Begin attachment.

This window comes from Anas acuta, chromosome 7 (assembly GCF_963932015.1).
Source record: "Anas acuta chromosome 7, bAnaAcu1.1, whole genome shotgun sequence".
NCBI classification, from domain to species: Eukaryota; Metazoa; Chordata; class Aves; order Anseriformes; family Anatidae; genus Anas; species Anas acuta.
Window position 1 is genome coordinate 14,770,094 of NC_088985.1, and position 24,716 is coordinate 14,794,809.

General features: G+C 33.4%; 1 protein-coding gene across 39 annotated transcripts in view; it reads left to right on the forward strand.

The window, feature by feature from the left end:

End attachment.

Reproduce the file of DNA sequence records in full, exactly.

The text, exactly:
This window comes from Anas acuta, chromosome 7 (assembly GCF_963932015.1).
Source record: "Anas acuta chromosome 7, bAnaAcu1.1, whole genome shotgun sequence".
NCBI classification, from domain to species: Eukaryota; Metazoa; Chordata; class Aves; order Anseriformes; family Anatidae; genus Anas; species Anas acuta.
Window position 1 is genome coordinate 14,770,094 of NC_088985.1, and position 24,716 is coordinate 14,794,809.

General features: G+C 33.4%; 1 protein-coding gene across 39 annotated transcripts in view; it reads left to right on the forward strand.

The window, feature by feature from the left end: